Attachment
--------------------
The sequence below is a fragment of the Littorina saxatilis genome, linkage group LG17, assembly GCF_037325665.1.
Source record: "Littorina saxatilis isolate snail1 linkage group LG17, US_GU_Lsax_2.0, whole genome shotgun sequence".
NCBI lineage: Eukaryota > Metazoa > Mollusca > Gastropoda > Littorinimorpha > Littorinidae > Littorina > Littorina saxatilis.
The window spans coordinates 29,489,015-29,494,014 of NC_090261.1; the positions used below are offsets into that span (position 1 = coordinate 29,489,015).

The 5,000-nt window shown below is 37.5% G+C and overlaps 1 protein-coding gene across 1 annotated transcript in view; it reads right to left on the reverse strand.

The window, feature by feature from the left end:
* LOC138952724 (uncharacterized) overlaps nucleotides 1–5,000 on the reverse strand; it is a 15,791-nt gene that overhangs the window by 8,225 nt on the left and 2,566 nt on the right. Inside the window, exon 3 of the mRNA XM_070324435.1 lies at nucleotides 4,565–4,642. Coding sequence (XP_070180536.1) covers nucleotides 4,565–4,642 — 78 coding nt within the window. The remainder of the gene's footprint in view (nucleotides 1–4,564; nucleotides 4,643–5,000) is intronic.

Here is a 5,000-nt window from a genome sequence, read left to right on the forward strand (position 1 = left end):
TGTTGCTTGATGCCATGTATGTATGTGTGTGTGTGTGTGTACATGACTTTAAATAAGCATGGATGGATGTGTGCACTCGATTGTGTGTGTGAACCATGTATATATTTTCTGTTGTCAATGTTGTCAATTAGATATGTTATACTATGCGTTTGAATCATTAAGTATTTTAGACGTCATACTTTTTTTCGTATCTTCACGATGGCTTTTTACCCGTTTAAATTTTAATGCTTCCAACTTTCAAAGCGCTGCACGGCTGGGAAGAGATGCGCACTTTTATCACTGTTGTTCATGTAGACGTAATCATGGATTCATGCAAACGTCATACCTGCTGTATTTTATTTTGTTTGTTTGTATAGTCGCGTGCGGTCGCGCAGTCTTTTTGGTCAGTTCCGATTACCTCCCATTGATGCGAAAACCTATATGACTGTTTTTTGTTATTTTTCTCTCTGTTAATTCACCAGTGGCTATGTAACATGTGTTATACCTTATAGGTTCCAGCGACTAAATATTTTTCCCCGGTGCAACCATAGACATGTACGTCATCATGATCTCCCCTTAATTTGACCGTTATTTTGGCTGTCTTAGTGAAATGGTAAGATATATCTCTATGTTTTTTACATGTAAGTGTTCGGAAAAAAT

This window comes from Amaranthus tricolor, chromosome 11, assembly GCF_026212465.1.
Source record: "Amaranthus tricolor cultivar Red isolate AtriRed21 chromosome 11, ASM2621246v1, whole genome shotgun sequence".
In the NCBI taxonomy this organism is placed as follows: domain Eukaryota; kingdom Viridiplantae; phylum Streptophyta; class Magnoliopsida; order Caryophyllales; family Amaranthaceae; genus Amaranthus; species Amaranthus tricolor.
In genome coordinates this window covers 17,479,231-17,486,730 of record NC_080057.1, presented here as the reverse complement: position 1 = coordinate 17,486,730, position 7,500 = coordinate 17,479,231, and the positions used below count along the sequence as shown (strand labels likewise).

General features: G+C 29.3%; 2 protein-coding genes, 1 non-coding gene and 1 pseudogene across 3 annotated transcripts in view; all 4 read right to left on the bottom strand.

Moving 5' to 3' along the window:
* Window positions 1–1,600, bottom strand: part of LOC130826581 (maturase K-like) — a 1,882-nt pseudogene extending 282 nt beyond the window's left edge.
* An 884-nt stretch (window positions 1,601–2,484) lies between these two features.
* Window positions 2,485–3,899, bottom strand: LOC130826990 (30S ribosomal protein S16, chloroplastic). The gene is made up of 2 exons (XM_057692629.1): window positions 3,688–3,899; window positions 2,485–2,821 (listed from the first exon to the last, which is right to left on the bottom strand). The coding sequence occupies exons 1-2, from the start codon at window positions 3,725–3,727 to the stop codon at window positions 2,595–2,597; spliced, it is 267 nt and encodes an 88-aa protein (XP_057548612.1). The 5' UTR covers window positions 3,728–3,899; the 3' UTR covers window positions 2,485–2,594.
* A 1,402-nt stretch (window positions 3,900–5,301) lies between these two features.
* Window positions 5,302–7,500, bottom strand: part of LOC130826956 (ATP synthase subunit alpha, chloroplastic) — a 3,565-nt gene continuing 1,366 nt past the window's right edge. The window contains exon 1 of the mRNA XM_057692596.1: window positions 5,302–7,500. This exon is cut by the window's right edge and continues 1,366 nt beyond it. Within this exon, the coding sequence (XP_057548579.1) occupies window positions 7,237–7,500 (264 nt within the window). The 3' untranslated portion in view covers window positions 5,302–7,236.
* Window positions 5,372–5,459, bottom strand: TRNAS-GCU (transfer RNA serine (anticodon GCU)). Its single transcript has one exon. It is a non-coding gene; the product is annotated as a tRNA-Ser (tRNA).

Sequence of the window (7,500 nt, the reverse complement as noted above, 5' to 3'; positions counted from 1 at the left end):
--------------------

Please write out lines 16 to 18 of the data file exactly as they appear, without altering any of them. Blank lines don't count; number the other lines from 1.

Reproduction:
* Window positions 1–1,600, bottom strand: part of LOC130826581 (maturase K-like) — a 1,882-nt pseudogene extending 282 nt beyond the window's left edge.
* An 884-nt stretch (window positions 1,601–2,484) lies between these two features.
* Window positions 2,485–3,899, bottom strand: LOC130826990 (30S ribosomal protein S16, chloroplastic). The gene is made up of 2 exons (XM_057692629.1): window positions 3,688–3,899; window positions 2,485–2,821 (listed from the first exon to the last, which is right to left on the bottom strand). The coding sequence occupies exons 1-2, from the start codon at window positions 3,725–3,727 to the stop codon at window positions 2,595–2,597; spliced, it is 267 nt and encodes an 88-aa protein (XP_057548612.1). The 5' UTR covers window positions 3,728–3,899; the 3' UTR covers window positions 2,485–2,594.